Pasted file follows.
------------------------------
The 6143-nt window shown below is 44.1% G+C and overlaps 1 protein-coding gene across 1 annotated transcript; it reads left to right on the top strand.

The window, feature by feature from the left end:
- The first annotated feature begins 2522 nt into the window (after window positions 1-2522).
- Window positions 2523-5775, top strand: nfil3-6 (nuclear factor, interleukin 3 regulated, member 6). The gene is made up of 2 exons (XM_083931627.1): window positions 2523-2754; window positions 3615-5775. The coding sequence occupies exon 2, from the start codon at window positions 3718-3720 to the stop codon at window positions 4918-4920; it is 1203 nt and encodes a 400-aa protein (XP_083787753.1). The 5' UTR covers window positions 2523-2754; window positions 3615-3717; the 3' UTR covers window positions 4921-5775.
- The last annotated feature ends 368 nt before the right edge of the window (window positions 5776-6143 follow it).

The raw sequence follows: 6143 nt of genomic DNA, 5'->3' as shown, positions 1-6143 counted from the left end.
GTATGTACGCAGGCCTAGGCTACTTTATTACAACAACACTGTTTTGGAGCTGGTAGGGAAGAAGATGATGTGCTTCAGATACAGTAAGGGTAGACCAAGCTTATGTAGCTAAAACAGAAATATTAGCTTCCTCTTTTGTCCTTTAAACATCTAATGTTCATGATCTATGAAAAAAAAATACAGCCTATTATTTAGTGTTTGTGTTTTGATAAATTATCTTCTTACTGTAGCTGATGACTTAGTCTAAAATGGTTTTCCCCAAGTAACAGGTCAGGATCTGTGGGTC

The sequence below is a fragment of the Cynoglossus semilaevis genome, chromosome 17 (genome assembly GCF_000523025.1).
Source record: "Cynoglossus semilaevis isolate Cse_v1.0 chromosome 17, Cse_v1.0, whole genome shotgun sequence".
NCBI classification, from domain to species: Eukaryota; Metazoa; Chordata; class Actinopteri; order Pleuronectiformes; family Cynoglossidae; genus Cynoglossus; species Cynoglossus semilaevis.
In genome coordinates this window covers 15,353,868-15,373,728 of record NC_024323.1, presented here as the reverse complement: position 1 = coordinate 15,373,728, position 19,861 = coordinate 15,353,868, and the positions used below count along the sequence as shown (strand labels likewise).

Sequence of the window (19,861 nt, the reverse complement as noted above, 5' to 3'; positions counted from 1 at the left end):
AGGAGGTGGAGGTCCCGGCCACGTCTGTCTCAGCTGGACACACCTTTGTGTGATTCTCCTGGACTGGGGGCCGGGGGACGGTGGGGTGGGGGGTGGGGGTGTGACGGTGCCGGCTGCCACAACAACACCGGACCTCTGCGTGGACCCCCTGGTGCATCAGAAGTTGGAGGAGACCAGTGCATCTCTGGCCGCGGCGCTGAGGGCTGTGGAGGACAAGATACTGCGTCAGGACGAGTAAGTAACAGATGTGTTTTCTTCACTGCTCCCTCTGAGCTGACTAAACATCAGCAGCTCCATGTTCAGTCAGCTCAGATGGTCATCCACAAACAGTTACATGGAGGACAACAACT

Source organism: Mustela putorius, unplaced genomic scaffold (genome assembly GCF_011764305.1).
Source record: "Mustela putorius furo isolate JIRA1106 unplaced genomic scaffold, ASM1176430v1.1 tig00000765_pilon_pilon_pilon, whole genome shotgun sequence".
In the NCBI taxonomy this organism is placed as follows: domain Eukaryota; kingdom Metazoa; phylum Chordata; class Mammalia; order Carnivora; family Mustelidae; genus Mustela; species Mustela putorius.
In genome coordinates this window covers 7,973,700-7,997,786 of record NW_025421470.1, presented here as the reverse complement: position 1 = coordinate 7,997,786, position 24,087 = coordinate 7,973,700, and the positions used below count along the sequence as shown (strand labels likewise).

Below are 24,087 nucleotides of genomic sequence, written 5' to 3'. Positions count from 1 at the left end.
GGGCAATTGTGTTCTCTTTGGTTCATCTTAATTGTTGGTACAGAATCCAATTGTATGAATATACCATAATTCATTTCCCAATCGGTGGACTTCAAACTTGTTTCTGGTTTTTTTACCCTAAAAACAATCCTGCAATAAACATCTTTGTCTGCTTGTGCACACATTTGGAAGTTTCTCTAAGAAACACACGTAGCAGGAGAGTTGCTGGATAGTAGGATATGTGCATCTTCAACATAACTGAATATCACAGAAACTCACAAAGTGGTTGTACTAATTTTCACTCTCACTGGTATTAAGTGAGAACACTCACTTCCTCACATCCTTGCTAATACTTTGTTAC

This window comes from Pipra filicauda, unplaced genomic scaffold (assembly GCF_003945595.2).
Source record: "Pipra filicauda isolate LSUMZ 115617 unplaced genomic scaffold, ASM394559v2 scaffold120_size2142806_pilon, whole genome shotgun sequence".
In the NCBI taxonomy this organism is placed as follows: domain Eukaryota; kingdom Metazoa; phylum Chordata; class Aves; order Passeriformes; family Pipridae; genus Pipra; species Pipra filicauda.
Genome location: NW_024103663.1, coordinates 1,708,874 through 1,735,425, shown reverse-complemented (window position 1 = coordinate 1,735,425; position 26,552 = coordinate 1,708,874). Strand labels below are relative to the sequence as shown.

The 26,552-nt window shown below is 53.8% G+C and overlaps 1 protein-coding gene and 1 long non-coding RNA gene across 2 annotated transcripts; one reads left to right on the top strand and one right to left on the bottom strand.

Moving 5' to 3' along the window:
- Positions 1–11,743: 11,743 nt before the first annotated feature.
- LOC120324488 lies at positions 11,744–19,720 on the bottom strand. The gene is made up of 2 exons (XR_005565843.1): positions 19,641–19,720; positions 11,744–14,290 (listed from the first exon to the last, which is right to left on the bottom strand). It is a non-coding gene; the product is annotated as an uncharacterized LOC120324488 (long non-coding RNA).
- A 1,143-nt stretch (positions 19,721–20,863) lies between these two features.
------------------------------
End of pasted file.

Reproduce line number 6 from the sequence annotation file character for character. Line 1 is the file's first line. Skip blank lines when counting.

The raw sequence follows: 6143 nt of genomic DNA, 5'->3' as shown, positions 1-6143 counted from the left end.